What would your clients say is your best attribute?

Ah! This is tough. My clients have told me that they love “my energy” which I think is a compliment and/or I’ve had too much caffeine that day.

What is your favorite part of your job? What does “getting your hands dirty” mean for marketing and branding?

My favorite part of the job has to be when we complete a project, whether it’s an event, a campaign, a blogger collaboration, etc. We put so much work, effort, and energy into our clients and when it all comes together it’s such a beautiful thing. I always try to remember to step back amidst the craziness and realize how lucky I am to be able to do what I do.

“Getting our hands dirty” means that we get stuff done. Our team is a bunch of do-ers. I find that at some agencies it’s a lot of beautiful presentations and long meetings, and then nothing gets done. We bring the big ideas, pretty decks, but once the meeting is done we get straight to work.

Where did the idea for Create + Cultivate come from?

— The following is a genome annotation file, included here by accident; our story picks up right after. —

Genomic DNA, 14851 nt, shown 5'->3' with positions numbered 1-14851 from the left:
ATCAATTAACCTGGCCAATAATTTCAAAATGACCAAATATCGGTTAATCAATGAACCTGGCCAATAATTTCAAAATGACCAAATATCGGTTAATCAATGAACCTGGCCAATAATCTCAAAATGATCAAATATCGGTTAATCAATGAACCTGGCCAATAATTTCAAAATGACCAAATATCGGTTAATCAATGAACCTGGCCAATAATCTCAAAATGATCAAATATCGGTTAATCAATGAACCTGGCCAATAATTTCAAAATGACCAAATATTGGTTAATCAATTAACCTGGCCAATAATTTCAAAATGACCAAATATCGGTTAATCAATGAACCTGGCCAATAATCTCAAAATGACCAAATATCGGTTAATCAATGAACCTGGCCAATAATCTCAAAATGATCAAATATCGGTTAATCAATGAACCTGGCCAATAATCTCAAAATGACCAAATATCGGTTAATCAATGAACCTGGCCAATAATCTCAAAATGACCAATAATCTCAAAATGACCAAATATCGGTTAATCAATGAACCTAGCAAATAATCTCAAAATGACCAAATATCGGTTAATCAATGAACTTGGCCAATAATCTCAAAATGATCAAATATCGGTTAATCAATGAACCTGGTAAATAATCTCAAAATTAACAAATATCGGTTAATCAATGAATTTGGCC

We started realizing that a majority of the creative people we knew were stuck behind a computer 8 hours a day (guilty) and we wanted to get a little analog, disconnect from the digital. We didn’t want to create an average networking event. We wanted everyone to feel inspired, get their hands a little dirty and cultivate relationships with like-minded creatives. I wanted it to feel like summer camp with cocktails.

Any exciting projects/collabs for 2013 that you can talk about?

Yes! We are bringing Create + Cultivate to Portland on July 27th, which I am super excited about. Then onto Brooklyn and Palm Springs. We just launched our client, opened an office in Portland, and there are some conversations about a print magazine floating around, we will keep you posted!

On any given day we can find you…

Looking for an outlet to charge my phone.

Favorite piece of advice?

Make your own path. I think so many times we get bogged down in “normal.” I have to have this job for this long and move up; I need to meet someone and get married; I need to have lots of friends and an interesting Instagram and eat well and be skinny and funny, etc., etc. The reality is there is no normal, make your own path, take risks, be TERRIFIED and create your own sense of happiness.